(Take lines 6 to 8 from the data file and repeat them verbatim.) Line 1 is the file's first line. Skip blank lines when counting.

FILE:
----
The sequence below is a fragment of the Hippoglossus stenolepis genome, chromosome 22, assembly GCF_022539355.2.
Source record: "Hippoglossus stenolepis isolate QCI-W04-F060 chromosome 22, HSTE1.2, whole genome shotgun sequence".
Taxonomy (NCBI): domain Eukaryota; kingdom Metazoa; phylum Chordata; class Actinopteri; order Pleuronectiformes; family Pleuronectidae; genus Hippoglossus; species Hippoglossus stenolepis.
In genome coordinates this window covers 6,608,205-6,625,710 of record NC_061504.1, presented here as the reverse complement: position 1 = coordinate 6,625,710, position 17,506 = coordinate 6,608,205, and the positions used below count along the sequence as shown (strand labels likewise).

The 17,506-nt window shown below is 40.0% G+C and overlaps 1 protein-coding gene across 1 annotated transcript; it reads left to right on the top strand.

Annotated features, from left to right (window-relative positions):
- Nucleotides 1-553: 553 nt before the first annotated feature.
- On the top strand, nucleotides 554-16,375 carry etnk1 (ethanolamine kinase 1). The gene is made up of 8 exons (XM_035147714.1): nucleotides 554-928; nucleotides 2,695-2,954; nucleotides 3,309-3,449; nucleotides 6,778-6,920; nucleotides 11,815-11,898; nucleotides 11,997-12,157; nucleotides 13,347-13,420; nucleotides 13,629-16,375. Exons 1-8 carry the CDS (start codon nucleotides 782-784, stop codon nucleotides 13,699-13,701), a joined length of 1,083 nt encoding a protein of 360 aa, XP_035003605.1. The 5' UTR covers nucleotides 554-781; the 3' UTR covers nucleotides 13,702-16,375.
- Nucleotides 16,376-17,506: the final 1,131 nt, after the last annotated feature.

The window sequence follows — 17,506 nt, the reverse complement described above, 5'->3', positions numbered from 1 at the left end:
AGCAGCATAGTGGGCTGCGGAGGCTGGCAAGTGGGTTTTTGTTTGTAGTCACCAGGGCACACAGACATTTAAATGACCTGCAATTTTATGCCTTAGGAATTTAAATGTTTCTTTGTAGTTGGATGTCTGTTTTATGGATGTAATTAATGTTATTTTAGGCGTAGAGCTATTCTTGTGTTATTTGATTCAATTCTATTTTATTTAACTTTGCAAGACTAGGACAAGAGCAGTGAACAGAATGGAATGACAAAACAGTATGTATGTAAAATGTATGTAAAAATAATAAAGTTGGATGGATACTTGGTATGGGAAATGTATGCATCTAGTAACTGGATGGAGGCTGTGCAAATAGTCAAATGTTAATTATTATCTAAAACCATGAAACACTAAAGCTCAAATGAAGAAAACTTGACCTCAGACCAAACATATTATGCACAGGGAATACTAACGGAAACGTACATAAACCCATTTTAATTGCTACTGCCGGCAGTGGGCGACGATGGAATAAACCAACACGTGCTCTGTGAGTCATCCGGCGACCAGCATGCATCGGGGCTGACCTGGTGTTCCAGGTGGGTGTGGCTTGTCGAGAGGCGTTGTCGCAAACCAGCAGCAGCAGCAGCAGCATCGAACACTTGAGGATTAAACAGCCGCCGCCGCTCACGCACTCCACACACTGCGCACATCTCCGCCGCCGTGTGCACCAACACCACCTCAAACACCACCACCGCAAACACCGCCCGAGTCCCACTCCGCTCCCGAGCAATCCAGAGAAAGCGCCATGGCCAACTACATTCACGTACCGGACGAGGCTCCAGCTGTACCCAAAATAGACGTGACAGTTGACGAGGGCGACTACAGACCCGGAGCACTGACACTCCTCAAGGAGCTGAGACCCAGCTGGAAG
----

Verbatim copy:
Annotated features, from left to right (window-relative positions):
- Nucleotides 1-553: 553 nt before the first annotated feature.
- On the top strand, nucleotides 554-16,375 carry etnk1 (ethanolamine kinase 1). The gene is made up of 8 exons (XM_035147714.1): nucleotides 554-928; nucleotides 2,695-2,954; nucleotides 3,309-3,449; nucleotides 6,778-6,920; nucleotides 11,815-11,898; nucleotides 11,997-12,157; nucleotides 13,347-13,420; nucleotides 13,629-16,375. Exons 1-8 carry the CDS (start codon nucleotides 782-784, stop codon nucleotides 13,699-13,701), a joined length of 1,083 nt encoding a protein of 360 aa, XP_035003605.1. The 5' UTR covers nucleotides 554-781; the 3' UTR covers nucleotides 13,702-16,375.